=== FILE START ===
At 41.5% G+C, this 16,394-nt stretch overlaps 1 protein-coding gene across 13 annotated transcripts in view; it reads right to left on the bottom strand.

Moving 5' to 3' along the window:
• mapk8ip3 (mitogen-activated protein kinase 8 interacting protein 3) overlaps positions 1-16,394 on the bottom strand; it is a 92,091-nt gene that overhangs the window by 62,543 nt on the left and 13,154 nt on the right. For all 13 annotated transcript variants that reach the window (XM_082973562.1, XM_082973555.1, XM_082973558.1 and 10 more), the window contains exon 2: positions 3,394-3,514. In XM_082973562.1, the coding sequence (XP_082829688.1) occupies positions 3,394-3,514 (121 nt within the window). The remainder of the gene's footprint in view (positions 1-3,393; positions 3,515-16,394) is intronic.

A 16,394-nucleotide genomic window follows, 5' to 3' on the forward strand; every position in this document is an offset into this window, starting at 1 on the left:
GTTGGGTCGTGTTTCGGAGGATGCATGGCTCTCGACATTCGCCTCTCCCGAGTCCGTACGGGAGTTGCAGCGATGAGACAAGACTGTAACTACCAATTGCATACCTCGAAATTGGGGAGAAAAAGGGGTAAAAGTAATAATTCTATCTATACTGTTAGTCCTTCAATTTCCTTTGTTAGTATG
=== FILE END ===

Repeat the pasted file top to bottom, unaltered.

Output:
At 41.5% G+C, this 16,394-nt stretch overlaps 1 protein-coding gene across 13 annotated transcripts in view; it reads right to left on the bottom strand.

Moving 5' to 3' along the window:
• mapk8ip3 (mitogen-activated protein kinase 8 interacting protein 3) overlaps positions 1-16,394 on the bottom strand; it is a 92,091-nt gene that overhangs the window by 62,543 nt on the left and 13,154 nt on the right. For all 13 annotated transcript variants that reach the window (XM_082973562.1, XM_082973555.1, XM_082973558.1 and 10 more), the window contains exon 2: positions 3,394-3,514. In XM_082973562.1, the coding sequence (XP_082829688.1) occupies positions 3,394-3,514 (121 nt within the window). The remainder of the gene's footprint in view (positions 1-3,393; positions 3,515-16,394) is intronic.

A 16,394-nucleotide genomic window follows, 5' to 3' on the forward strand; every position in this document is an offset into this window, starting at 1 on the left:
GTTGGGTCGTGTTTCGGAGGATGCATGGCTCTCGACATTCGCCTCTCCCGAGTCCGTACGGGAGTTGCAGCGATGAGACAAGACTGTAACTACCAATTGCATACCTCGAAATTGGGGAGAAAAAGGGGTAAAAGTAATAATTCTATCTATACTGTTAGTCCTTCAATTTCCTTTGTTAGTATG